In Collaboration with the George Eastman Museum
Rochester, N.Y. — India Heritage Museum will present a new visual arts exhibition, Indian Cinema: A Rochester Connection, beginning Saturday, May 8, and running through Sunday, June 13. This free exhibition includes contemporary Indian film posters provided by the George Eastman Museum and can be viewed at the Vinod and Vinay Luthra India Heritage Center at 2171 Monroe Wayne County Line Road, Macedon, 14502. The exhibit can be visited on Saturdays and Sundays from Noon to 5 p.m.
For the exhibition Indian Cinema: A Rochester Connection, India Heritage Museum has invited the George Eastman Museum to tell its story of the rescue and preservation of a large group of Indian films and ephemera from an abandoned Southern California multiplex cinema in 2014. This collection includes 774 film prints representing 597 titles—all in 35mm format and made between 1999 and 2013.
“The Indian motion picture industry is an important center of cinematic creativity and often produces the largest number of films annually,” said Bruce Barnes, Ron and Donna Fielding Director, George Eastman Museum. “We have a shared goal with India Heritage Museum to make Indian cinema accessible. By doing that, we can ensure these films are able to be seen by present and future audiences, encouraging greater understanding and appreciation of Indian film heritage.”
More than 50 film posters will be on view in Indian Cinema: A Rochester Connection, representing a range of titles, including Swades: We, the People (Ashutosh Gowariker, India 2004), Black (Sanjay Leela Bhansali, 2005) and Guru (Mani Ratnam, 2007).
“’Indian Cinema: A Rochester Connection’ is the fifth exhibit of India Heritage Museum,” said Vinod Luthra, Co-Chair, India Heritage Museum. “We are very pleased to collaborate with the George Eastman Museum to showcase their work in preservation and collection of Indian and South Asian Cinema.”
The purpose of the exhibit will be to add relevance of the George Eastman Museum collection in two unique ways. India Heritage Museum will add a historical overview of Indian Cinema since 1913, and the exhibit will also include personal memories and connections of the Rochester community with Indian Cinema.
“As the world’s largest film industry, producing more than 2,000 films per year, Indian Cinema is continuously growing and evolving. India Heritage Museum will demonstrate this through an interactive exhibit with a number of virtual and in person activities for visitors,” added Luthra.
India Heritage Museum volunteers will be available to provide historical and personal context of the featured films, as well as personal stories of how the Indian film industry is connected to the Rochester area. India Heritage Museum will host a virtual musical preview party and a closing event is also planned.
Like many commercial studios throughout cinema’s history, Indian film studios have not customarily preserved their film prints after release, allowing many titles to be lost. As an international institution dedicated to preserving and promoting the art of film in all its forms, the George Eastman Museum has spent decades searching for Indian films to add to its collection and is now the steward of the largest collection of South Asian 35mm film prints outside India. Indian films acquired by the museum between 2014 and 2020 include titles from not only the Hindi-language film industry commonly known as Bollywood, but also Malayalam, Punjabi, Tamil, and Telugu productions.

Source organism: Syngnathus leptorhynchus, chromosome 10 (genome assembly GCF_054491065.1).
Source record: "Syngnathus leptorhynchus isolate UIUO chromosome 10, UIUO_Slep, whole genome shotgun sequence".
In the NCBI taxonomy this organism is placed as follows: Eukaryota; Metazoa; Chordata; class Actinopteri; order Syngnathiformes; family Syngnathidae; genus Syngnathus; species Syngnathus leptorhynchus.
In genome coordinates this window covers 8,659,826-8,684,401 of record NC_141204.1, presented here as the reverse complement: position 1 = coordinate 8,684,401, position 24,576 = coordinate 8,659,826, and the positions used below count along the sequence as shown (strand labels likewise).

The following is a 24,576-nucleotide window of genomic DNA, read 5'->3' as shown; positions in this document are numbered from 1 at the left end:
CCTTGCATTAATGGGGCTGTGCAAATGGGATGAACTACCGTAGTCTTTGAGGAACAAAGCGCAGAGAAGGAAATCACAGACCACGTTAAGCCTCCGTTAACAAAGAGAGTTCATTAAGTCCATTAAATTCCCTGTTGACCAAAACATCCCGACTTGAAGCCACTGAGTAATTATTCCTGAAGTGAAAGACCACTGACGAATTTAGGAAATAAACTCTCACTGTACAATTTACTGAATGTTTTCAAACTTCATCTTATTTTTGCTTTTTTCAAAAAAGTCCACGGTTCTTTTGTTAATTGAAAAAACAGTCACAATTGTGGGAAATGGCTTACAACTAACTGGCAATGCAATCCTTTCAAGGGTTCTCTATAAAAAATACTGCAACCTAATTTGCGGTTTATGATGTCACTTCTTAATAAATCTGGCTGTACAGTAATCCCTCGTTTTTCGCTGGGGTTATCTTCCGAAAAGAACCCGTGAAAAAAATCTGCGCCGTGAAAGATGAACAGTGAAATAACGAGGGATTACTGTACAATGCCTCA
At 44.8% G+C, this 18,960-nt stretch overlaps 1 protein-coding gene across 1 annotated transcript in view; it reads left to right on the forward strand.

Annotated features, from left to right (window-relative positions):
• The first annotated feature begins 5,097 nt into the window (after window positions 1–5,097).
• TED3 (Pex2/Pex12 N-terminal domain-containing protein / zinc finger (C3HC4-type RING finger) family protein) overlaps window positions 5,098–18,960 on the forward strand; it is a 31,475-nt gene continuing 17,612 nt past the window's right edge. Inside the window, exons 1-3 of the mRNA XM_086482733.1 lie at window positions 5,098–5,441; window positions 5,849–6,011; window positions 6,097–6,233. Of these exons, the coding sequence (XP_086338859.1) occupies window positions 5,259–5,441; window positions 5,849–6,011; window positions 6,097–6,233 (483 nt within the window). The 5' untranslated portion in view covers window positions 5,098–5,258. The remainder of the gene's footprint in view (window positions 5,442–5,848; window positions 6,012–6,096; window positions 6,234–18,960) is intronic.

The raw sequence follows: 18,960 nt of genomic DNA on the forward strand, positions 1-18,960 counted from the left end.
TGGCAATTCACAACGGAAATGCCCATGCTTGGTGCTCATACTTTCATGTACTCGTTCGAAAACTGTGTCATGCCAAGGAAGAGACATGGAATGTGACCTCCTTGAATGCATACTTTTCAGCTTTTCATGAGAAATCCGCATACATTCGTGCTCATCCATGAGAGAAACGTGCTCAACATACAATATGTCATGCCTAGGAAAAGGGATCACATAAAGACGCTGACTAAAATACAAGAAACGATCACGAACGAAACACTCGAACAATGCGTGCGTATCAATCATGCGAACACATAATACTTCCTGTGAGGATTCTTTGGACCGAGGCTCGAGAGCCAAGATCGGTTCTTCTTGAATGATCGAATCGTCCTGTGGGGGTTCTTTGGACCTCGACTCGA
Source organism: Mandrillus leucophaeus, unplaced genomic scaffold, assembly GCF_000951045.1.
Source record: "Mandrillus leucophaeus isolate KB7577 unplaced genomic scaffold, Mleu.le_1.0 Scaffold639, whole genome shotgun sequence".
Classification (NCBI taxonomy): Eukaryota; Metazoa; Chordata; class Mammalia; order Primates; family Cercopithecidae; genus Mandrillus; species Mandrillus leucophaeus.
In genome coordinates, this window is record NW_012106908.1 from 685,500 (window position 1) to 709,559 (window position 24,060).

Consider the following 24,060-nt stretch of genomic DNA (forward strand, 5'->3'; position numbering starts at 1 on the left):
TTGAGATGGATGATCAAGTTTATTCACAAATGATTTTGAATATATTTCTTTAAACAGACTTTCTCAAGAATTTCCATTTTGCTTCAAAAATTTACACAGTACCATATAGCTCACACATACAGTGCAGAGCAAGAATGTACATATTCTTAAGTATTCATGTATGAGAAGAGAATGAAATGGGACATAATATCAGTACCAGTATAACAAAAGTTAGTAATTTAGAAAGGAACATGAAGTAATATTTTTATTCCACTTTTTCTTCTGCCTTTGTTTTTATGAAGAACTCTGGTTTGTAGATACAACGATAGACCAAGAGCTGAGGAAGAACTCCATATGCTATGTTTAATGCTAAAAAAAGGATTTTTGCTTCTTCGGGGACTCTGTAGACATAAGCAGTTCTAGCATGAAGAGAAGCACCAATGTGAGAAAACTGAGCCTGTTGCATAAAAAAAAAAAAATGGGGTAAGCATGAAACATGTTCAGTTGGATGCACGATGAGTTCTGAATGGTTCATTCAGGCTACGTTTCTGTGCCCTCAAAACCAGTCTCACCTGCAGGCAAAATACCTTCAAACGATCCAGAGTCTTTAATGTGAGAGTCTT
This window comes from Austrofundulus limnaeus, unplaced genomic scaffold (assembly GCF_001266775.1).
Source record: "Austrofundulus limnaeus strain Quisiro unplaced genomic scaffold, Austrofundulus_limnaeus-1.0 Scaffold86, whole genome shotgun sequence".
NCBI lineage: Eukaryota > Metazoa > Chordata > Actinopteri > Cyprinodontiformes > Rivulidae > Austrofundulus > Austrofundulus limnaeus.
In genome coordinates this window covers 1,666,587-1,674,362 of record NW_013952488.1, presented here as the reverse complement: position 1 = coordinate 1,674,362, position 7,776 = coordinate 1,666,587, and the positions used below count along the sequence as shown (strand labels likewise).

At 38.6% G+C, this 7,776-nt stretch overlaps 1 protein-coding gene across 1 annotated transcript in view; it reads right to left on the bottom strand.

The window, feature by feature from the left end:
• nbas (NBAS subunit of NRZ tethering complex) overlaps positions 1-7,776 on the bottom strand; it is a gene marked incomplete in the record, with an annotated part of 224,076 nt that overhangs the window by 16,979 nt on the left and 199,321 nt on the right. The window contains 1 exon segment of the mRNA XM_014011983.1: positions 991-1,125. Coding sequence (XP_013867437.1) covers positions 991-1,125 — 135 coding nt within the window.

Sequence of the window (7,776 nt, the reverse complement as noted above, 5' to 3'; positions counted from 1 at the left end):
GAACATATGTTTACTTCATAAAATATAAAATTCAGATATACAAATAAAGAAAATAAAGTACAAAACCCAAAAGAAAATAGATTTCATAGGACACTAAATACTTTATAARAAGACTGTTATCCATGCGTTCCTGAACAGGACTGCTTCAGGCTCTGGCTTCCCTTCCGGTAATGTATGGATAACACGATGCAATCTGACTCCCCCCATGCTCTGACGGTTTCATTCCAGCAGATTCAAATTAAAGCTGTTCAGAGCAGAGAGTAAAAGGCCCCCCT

In 2017–18, the George Eastman Museum featured the Indian cinema collection in Stories of Indian Cinema: Abandoned and Rescued, which included an exhibition in the museum’s main galleries and film screenings in its Dryden Theatre. For more information, visit eastman.org.
For more information on Indian Cinema: A Rochester Connection, visit ihmrochester.org.
About India Heritage Museum
India Heritage Museum (IHM) was formed in 2019 as a DBA of the Hindu Heritage Summer Camp, Inc. The primary objective of the IHM is educational, to create awareness in the Rochester community of the culture, art, tradition, diversity, and technological advances of India and to highlight the accomplishments of Indo-American community of Rochester. The IHM plans to present a series of exhibits to accomplish its objective. Indian Cinema: A Rochester Connection is the fifth exhibit of IHM. The first four exhibits were Indo-American Artists of Rochester, States of India—through the lens of youth, Religions of India and Punjab: Land of Five Rivers.
About the George Eastman Museum
Founded in 1947, the George Eastman Museum is the world’s oldest photography museum and one of the largest film archives in the United States, located on the historic Rochester estate of entrepreneur and philanthropist George Eastman, the pioneer of popular photography. Its holdings comprise more than 400,000 photographs, 28,000 motion picture films and three million archival objects related to cinema, the world’s preeminent collection of photographic and cinematographic technology, one of the leading libraries of books related to photography and cinema, and extensive holdings of documents and other objects related to George Eastman. As a research and teaching institution, the Eastman Museum has an active book publishing program, and its L. Jeffrey Selznick School of Film Preservation’s graduate program (in collaboration with the University of Rochester) makes critical contributions to film preservation. For more information, visit eastman.org.
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